Windows 8 to Windows 8.1 Preview Upgrade Policy revealed
With the release of the Windows 8.1 preview being around the corner, Microsoft has decided to go public about how the Windows 8 to Windows 8.1 Preview upgrade will work. Microsoft Senior Product Marketing Manager Michael Niehaus, during a TechEd session in New Orleans, stated the following points, which may of interest to Windows 8 users who may be planning to install the Windows 8.1 Preview.
Windows 8 to Windows 8.1 Preview Upgrade
1. Windows 8 users will be offered the public preview of Windows 8.1 via the Windows Store on 26th June 2013.
2. Users will receive a Windows Update notification and this will trigger new bits to show up in the Windows Store.
3. If you install the preview version and need to install the final RTM version, when it is released, during this upgrade from the preview to final RTM version, while your data will remain intact, you will later on need to reinstall all your apps.
4. Even if you just wish to uninstall the preview and go back to Windows 8, you will need to reinstall your apps.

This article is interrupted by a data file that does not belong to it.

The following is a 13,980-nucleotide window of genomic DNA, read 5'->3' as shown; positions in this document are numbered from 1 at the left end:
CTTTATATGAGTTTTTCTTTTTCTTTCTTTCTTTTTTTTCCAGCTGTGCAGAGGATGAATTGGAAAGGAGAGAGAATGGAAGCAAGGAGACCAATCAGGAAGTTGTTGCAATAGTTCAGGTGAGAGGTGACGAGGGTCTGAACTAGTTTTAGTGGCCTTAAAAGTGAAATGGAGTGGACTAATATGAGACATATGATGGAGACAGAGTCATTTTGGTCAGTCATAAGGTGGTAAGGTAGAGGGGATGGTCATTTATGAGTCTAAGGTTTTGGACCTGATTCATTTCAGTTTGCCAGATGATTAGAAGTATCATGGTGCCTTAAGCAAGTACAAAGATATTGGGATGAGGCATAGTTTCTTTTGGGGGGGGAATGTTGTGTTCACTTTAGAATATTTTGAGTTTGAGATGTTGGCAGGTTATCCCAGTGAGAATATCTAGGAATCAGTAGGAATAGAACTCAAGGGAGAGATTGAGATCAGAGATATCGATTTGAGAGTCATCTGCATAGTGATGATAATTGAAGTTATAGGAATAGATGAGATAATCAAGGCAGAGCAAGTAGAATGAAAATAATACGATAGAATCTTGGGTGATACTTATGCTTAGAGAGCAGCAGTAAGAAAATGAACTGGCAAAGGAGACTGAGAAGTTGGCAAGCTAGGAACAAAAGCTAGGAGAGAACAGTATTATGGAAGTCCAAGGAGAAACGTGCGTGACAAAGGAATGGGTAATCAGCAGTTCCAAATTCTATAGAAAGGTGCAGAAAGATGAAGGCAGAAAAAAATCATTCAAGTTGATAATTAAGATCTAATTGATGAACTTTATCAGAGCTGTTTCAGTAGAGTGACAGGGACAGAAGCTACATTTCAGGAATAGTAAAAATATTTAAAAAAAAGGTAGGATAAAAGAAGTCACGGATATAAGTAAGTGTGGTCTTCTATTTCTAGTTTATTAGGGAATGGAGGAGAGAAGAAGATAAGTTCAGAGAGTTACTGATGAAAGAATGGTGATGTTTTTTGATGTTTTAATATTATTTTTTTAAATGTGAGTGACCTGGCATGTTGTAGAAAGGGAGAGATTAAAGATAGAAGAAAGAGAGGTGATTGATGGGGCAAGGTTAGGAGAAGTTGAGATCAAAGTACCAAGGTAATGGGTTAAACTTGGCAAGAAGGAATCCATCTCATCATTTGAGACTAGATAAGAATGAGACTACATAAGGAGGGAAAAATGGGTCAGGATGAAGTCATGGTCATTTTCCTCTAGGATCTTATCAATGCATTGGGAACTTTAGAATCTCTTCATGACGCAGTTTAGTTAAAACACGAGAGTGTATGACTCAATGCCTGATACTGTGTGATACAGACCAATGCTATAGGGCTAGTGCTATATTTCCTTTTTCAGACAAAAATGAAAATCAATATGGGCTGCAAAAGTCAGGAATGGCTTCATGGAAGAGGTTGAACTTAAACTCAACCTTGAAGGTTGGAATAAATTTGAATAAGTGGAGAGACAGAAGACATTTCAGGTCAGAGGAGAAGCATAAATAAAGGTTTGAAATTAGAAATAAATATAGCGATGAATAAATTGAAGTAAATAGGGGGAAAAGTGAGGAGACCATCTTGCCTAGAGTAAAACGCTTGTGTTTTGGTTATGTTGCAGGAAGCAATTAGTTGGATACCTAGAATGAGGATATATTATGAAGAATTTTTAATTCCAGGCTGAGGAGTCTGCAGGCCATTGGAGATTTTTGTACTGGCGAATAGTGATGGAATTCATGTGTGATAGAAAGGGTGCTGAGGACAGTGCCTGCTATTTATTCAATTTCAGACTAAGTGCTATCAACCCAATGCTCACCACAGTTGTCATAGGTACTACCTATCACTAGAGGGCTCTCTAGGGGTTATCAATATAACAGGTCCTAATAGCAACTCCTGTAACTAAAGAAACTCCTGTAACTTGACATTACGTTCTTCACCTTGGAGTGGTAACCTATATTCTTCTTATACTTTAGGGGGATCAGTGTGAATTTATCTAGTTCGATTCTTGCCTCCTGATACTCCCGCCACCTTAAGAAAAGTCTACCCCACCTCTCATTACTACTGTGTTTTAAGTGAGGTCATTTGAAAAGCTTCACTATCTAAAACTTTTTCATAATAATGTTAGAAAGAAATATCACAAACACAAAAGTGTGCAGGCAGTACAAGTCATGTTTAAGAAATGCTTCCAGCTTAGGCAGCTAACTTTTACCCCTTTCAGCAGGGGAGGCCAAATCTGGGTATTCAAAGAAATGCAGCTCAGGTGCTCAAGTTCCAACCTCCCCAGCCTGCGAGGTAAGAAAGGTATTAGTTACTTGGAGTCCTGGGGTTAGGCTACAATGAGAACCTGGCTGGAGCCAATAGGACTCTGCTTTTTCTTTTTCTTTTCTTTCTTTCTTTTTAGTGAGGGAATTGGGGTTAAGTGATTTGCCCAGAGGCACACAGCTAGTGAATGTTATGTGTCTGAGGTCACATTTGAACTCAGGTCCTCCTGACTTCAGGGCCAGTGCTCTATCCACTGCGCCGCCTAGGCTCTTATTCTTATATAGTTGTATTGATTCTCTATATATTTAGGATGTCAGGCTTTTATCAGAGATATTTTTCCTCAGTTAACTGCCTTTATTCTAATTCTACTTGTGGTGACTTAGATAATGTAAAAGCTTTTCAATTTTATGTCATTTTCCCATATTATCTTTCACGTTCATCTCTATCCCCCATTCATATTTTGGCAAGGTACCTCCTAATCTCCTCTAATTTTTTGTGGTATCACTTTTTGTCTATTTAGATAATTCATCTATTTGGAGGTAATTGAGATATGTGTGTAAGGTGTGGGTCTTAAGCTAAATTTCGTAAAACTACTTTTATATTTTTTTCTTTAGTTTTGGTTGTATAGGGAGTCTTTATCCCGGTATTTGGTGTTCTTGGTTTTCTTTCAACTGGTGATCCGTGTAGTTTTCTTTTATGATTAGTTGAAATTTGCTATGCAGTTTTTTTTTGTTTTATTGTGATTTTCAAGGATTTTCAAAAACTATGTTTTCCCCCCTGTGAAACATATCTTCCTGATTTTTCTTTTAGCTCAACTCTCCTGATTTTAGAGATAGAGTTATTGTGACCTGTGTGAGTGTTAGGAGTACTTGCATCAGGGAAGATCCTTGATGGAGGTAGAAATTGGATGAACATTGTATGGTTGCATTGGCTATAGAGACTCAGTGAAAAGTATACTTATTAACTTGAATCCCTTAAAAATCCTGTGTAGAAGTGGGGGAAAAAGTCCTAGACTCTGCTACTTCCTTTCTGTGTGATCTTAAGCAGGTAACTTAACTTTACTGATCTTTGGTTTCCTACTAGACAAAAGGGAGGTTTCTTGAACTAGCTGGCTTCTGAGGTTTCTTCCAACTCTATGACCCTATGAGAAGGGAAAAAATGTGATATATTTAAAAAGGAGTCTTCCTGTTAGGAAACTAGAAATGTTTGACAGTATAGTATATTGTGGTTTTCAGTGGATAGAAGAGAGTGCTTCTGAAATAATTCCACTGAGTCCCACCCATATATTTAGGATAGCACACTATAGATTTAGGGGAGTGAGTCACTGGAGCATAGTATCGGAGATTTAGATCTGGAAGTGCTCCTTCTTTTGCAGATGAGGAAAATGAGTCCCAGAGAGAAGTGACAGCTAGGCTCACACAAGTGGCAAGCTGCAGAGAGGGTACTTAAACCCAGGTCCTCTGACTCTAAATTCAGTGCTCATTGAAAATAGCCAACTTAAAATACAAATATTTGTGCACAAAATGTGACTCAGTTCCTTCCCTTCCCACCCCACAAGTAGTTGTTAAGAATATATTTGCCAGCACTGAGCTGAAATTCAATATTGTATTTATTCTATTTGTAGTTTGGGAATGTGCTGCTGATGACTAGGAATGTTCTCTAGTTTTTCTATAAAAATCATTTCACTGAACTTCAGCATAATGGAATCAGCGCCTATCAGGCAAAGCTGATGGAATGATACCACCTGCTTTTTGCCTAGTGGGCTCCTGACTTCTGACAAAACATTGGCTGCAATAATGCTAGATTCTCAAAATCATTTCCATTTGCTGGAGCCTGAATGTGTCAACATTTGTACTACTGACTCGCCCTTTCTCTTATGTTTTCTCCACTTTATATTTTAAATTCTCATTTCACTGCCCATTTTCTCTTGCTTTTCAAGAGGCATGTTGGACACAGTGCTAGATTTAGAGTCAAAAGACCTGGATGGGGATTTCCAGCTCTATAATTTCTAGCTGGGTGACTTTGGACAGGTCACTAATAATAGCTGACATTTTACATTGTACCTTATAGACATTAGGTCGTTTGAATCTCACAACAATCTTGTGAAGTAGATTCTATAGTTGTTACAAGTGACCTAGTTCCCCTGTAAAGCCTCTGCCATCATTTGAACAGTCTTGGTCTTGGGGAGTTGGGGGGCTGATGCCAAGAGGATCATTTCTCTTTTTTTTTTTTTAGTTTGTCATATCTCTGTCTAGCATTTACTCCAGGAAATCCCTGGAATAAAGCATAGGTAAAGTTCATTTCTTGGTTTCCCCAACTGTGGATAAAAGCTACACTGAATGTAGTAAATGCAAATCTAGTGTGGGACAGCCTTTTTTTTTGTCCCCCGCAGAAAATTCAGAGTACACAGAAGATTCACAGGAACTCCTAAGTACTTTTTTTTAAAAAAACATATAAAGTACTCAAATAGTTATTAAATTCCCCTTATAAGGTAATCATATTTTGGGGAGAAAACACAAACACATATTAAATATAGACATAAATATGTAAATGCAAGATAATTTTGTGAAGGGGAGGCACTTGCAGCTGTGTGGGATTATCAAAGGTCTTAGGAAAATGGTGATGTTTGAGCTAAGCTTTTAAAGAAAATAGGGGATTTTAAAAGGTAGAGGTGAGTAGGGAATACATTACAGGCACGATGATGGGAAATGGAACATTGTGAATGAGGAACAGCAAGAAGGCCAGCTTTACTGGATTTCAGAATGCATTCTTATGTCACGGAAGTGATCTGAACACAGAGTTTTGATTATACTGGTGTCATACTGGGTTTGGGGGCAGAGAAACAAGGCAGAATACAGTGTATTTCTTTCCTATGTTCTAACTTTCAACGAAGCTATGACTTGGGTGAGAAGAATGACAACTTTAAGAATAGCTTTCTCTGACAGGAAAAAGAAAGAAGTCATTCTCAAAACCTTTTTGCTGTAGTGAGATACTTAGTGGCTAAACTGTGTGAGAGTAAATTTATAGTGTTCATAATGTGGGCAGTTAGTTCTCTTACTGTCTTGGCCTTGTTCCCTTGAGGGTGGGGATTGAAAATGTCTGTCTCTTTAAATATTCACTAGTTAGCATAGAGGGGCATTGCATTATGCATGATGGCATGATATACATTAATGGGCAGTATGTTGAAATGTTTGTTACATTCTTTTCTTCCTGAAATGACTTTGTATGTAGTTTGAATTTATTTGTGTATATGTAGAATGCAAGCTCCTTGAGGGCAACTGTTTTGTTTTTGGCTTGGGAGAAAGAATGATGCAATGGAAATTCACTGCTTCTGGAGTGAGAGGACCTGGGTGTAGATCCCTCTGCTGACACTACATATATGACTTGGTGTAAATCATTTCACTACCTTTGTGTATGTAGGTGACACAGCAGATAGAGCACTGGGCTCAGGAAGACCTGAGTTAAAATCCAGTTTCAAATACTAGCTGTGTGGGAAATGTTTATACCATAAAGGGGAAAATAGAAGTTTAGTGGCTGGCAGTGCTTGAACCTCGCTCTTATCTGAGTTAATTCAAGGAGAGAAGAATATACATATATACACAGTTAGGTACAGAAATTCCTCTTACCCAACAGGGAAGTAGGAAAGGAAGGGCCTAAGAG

5. If you are using Windows RT devices, you will have to reinstall all your Windows Store apps. For Windows 8 systems, you will have to reinstall both, your Windows Store apps as well as the Desktop programs.
6. Once the final version of Windows 8.1 is released, in this case too, a Windows Update notification will be seen.
7. If you chose to directly upgrade to the final RTM version, you data, apps and installed programs will remain intact as they were. You will not be required to reinstall any apps.
So in short, if you as a Windows 8 user decide to install the Windows 8.1 Public Preview version, remember that you will have to reinstall your software, when you rollback to Windows 8 or move over to Windows 8.1 Final RTM version.
The Windows 8 to Windows 8.1 upgrade would be comparable to how the Windows 7 to Windows 8 upgrade managed user settings, data and apps. Windows 8.1 is expected to remove some old components, temporary files and improve upon NTFS compression. Users can also expect to see a reduced footprint size for Windows 8.1, as compared to Windows 8. 4GB of free space will be required to install the Windows 8.1 preview buildand its installation in no way will replace the recovery partition, reports ZDNet.
Anand Khanse is the Admin of TheWindowsClub.com, a 10-year Microsoft MVP Awardee in Windows (2006-16) & a Windows Insider MVP. He enjoys following and reporting Microsoft news and developments in the world of Personal Computing & Social Media.